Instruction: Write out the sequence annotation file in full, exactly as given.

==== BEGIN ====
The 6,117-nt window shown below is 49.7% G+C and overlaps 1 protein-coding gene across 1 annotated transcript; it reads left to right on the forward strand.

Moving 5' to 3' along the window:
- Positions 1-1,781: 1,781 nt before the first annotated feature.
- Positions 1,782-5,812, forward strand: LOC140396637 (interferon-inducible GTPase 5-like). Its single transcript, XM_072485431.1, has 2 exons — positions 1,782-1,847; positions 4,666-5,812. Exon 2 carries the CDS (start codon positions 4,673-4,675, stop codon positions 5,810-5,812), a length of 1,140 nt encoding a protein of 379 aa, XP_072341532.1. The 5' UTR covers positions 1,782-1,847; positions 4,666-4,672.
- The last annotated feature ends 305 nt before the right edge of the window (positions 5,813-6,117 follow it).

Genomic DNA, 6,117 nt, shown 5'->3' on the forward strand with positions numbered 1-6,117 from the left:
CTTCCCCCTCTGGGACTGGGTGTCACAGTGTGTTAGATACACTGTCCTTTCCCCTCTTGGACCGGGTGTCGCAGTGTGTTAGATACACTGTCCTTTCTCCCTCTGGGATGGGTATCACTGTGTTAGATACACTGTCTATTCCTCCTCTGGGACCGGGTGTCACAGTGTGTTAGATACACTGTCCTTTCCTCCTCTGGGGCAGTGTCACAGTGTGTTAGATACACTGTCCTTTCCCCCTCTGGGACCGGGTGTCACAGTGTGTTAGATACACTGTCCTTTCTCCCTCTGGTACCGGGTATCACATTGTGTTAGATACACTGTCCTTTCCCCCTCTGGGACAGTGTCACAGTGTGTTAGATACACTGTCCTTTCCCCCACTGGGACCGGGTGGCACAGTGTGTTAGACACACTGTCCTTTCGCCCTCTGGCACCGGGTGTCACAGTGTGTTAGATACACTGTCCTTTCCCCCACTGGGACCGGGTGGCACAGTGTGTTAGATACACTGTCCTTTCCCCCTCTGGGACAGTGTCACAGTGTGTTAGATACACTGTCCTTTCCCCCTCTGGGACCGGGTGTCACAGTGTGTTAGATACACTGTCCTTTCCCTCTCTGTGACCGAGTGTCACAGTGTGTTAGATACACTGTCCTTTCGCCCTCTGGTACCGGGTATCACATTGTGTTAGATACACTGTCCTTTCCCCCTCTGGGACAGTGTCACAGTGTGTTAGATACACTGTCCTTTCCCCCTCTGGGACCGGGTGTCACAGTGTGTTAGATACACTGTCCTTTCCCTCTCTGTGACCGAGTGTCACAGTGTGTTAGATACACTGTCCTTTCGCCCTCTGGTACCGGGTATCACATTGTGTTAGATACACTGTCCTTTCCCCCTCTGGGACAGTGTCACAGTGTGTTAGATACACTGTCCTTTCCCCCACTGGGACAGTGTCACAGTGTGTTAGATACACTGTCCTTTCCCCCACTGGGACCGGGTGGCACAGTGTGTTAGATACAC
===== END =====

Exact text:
The 6,117-nt window shown below is 49.7% G+C and overlaps 1 protein-coding gene across 1 annotated transcript; it reads left to right on the forward strand.

Moving 5' to 3' along the window:
- Positions 1-1,781: 1,781 nt before the first annotated feature.
- Positions 1,782-5,812, forward strand: LOC140396637 (interferon-inducible GTPase 5-like). Its single transcript, XM_072485431.1, has 2 exons — positions 1,782-1,847; positions 4,666-5,812. Exon 2 carries the CDS (start codon positions 4,673-4,675, stop codon positions 5,810-5,812), a length of 1,140 nt encoding a protein of 379 aa, XP_072341532.1. The 5' UTR covers positions 1,782-1,847; positions 4,666-4,672.
- The last annotated feature ends 305 nt before the right edge of the window (positions 5,813-6,117 follow it).

Genomic DNA, 6,117 nt, shown 5'->3' on the forward strand with positions numbered 1-6,117 from the left:
CTTCCCCCTCTGGGACTGGGTGTCACAGTGTGTTAGATACACTGTCCTTTCCCCTCTTGGACCGGGTGTCGCAGTGTGTTAGATACACTGTCCTTTCTCCCTCTGGGATGGGTATCACTGTGTTAGATACACTGTCTATTCCTCCTCTGGGACCGGGTGTCACAGTGTGTTAGATACACTGTCCTTTCCTCCTCTGGGGCAGTGTCACAGTGTGTTAGATACACTGTCCTTTCCCCCTCTGGGACCGGGTGTCACAGTGTGTTAGATACACTGTCCTTTCTCCCTCTGGTACCGGGTATCACATTGTGTTAGATACACTGTCCTTTCCCCCTCTGGGACAGTGTCACAGTGTGTTAGATACACTGTCCTTTCCCCCACTGGGACCGGGTGGCACAGTGTGTTAGACACACTGTCCTTTCGCCCTCTGGCACCGGGTGTCACAGTGTGTTAGATACACTGTCCTTTCCCCCACTGGGACCGGGTGGCACAGTGTGTTAGATACACTGTCCTTTCCCCCTCTGGGACAGTGTCACAGTGTGTTAGATACACTGTCCTTTCCCCCTCTGGGACCGGGTGTCACAGTGTGTTAGATACACTGTCCTTTCCCTCTCTGTGACCGAGTGTCACAGTGTGTTAGATACACTGTCCTTTCGCCCTCTGGTACCGGGTATCACATTGTGTTAGATACACTGTCCTTTCCCCCTCTGGGACAGTGTCACAGTGTGTTAGATACACTGTCCTTTCCCCCTCTGGGACCGGGTGTCACAGTGTGTTAGATACACTGTCCTTTCCCTCTCTGTGACCGAGTGTCACAGTGTGTTAGATACACTGTCCTTTCGCCCTCTGGTACCGGGTATCACATTGTGTTAGATACACTGTCCTTTCCCCCTCTGGGACAGTGTCACAGTGTGTTAGATACACTGTCCTTTCCCCCACTGGGACAGTGTCACAGTGTGTTAGATACACTGTCCTTTCCCCCACTGGGACCGGGTGGCACAGTGTGTTAGATACAC